The National Theatre of Costa Rica. The theatre in the capital city San Jose is a testament to the community spirit of the Costa Rican people.
The National Theatre of Costa Rica, situated in the capital city of San José, boasts a unique and unconventional rise to existence. Its history, characterized by hard toil, struggle and setback, is nevertheless reminiscent of a phoenix rising from the ashes as it took its spectacular form.
During December 1888, a series of earthquakes destroyed the Municipal Theatre in Costa Rica; consequently, citizens called for a new theatre to be built in its place. Replacing the National Theatre became a matter of urgency when Adelina Patti, a famous opera singer of the century, was reluctant to perform in the city’s less grand Variedades Theatre. This, combined with the Costa Rican citizens’ fierce support and persistence, propelled the construction of what is now Costa Rica’s National Theatre.
However, erecting a new theatre in the capital was an expensive undertaking. In order to aid in raising the necessary funds for the project, local citizens suggested the implementation of a tax on exported coffee. With Costa Rican coffee being perhaps the most famous worldwide, the nation capitalized on the demand for its finest product and managed to raise enough money for work to begin. After much technical planning and preparation to ensure that the next theatre would survive potential future earthquakes, its assembly began in 1891.
It took six grueling years of hard labor and expenditure to complete the new theatre, not to mention much personal and financial cost to Costa Rica’s people in the process. However, the luxurious and lavish inauguration of the National Theatre of Costa Rica in 1897 certainly seemed to be worth the long wait; the completion of the theatre was a truly patriotic event, for which women donned their most elegant outfits and men from the military proudly wore their uniforms. It might even be described as a time of national exuberance and celebration following the considerable effort applied to the lengthy mission. The people’s wish for a new theatre was finally granted.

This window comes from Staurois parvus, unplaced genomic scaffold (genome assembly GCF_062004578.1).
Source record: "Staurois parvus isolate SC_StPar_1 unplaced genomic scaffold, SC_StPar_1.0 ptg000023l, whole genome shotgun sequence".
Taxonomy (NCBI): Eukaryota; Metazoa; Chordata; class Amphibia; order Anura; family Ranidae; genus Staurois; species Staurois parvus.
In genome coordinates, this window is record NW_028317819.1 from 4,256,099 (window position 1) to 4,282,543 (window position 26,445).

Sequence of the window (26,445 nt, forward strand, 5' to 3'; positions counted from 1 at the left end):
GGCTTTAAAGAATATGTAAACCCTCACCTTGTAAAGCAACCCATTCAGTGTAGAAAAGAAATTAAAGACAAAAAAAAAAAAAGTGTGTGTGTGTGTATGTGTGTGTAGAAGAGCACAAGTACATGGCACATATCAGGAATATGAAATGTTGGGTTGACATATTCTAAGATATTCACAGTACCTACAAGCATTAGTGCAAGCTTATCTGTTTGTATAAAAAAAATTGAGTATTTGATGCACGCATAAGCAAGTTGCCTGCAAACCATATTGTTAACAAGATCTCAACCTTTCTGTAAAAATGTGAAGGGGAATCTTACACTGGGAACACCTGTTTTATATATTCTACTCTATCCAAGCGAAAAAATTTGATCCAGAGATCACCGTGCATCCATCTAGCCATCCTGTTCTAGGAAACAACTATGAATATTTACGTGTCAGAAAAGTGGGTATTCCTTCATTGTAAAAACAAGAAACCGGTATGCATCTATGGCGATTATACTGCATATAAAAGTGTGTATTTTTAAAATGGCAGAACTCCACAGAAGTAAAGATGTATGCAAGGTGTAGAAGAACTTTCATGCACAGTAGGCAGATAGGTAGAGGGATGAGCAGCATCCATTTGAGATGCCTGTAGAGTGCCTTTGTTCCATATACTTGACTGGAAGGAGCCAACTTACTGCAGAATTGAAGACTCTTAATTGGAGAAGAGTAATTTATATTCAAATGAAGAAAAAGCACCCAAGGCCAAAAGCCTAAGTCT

Today, the theatre is home to a variety of entertainment and its grand architecture stands proud, illuminated against the night sky. In front of the theatre are two statues: one depicts the cherished Spanish dramatist Calderón de la Barca and the other represents the legendary composer and musician, Ludwig van Beethoven. Stepping inside the theatre, the ceiling is beautifully decorated with the artist Aleardo Villa’s painting ‘Allegory of Coffee and Bananas’ in recognition of the coffee growers of Costa Rica, whose contribution to the building of the theatre was invaluable, and in acknowledgement of the fact that bananas are one of the country’s principal trade products.
The history of Costa Rica’s National Theatre spans over almost a decade, from initial conception to its dazzling inauguration. There is no doubt that the theatre, which graces the city of San José in all its magnificent glory, is a testament to the community spirit of the Costa Rican people and their unrelenting determination to replace what the earthquake of 1888 took away.